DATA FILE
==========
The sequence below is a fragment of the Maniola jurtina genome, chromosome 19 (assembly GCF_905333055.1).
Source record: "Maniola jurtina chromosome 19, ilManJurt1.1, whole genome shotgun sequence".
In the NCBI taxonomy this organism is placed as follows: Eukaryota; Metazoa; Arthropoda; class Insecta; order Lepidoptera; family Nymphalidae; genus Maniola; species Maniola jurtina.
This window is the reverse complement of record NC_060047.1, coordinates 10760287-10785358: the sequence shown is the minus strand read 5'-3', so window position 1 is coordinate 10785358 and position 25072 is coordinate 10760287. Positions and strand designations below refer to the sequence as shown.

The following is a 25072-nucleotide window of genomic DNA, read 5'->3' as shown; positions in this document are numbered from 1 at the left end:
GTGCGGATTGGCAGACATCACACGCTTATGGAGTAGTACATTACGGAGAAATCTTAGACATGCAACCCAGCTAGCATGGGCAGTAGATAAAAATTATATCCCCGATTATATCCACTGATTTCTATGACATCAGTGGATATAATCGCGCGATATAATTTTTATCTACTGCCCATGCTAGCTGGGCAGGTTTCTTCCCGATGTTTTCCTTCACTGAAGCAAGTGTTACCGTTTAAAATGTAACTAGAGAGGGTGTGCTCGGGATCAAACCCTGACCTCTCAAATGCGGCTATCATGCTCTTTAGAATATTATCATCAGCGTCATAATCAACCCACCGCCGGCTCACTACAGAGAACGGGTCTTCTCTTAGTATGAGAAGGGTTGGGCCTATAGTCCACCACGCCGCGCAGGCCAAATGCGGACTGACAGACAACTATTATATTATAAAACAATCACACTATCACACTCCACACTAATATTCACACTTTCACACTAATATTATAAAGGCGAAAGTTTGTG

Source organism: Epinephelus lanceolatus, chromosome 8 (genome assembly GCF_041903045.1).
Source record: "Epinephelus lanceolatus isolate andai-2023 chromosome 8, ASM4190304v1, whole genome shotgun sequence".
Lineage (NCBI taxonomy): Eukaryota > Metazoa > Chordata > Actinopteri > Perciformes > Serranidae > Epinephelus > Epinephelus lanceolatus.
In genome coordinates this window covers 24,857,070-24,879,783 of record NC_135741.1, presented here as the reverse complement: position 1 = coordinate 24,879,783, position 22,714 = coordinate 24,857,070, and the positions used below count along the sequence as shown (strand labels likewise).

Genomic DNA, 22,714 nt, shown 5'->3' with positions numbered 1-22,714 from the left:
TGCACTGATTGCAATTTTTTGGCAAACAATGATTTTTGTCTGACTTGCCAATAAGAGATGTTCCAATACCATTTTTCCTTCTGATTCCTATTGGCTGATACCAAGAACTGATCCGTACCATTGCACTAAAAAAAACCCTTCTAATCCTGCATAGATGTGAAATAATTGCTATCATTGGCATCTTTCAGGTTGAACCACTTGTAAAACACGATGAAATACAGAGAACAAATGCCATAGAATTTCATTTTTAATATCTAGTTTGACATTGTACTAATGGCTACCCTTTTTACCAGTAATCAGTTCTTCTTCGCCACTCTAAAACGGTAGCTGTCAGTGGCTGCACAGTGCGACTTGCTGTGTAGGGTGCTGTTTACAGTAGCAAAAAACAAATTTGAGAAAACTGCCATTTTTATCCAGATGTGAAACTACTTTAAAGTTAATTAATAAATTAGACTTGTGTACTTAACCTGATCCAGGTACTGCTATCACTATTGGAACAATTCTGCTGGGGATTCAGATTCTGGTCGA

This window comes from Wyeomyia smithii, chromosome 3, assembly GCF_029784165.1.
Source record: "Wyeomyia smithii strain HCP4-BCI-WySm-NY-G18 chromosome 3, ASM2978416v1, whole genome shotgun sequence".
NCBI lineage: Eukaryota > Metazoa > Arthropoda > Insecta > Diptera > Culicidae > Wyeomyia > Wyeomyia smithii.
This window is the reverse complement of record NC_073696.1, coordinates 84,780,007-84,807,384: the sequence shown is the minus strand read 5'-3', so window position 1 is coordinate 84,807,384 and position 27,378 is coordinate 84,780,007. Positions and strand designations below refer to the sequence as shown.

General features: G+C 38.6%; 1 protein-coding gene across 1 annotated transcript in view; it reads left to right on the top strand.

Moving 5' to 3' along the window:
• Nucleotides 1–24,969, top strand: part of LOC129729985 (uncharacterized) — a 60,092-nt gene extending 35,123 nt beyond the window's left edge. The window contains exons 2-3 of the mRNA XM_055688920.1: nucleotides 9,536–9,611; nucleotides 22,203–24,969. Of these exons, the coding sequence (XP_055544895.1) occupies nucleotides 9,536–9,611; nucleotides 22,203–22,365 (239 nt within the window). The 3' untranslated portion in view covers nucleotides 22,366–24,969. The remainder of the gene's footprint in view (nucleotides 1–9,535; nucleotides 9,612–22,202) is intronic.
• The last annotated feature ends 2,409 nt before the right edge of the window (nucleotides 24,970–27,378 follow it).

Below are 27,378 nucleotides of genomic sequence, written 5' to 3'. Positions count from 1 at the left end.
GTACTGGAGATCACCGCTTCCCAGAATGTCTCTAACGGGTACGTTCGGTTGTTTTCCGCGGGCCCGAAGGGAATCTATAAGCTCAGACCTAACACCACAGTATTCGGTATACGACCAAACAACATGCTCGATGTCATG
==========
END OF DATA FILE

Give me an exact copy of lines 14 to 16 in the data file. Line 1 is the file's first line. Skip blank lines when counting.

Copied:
Source record: "Wyeomyia smithii strain HCP4-BCI-WySm-NY-G18 chromosome 3, ASM2978416v1, whole genome shotgun sequence".
NCBI lineage: Eukaryota > Metazoa > Arthropoda > Insecta > Diptera > Culicidae > Wyeomyia > Wyeomyia smithii.
This window is the reverse complement of record NC_073696.1, coordinates 84,780,007-84,807,384: the sequence shown is the minus strand read 5'-3', so window position 1 is coordinate 84,807,384 and position 27,378 is coordinate 84,780,007. Positions and strand designations below refer to the sequence as shown.